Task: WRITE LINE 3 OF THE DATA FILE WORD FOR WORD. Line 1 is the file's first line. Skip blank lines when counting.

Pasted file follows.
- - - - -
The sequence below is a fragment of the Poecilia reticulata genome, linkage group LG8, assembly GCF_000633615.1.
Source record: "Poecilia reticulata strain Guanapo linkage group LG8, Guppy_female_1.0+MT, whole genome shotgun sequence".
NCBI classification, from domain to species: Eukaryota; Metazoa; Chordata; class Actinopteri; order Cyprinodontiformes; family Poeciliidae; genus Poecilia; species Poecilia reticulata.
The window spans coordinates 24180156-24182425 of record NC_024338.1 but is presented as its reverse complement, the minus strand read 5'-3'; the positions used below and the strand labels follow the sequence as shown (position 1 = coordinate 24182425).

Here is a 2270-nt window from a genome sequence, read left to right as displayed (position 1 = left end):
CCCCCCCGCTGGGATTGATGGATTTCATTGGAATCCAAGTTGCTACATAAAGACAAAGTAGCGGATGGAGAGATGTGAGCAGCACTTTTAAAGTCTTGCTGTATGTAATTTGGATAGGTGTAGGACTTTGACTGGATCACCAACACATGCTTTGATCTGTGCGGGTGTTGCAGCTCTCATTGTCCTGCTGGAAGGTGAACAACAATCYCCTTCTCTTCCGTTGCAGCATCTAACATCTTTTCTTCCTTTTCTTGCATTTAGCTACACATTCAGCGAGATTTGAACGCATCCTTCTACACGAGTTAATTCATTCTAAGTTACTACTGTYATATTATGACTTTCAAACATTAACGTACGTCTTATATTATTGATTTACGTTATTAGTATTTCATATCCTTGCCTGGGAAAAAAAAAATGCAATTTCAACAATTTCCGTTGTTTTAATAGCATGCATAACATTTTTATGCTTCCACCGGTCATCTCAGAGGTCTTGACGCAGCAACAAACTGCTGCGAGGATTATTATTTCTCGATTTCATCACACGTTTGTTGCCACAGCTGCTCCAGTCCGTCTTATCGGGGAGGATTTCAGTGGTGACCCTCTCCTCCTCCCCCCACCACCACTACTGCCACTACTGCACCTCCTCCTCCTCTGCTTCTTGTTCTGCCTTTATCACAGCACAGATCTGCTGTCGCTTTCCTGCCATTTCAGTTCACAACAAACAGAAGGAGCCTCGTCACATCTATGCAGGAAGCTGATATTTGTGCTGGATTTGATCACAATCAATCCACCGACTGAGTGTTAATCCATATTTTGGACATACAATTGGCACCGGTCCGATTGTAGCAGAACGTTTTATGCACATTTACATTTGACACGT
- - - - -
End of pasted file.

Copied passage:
NCBI classification, from domain to species: Eukaryota; Metazoa; Chordata; class Actinopteri; order Cyprinodontiformes; family Poeciliidae; genus Poecilia; species Poecilia reticulata.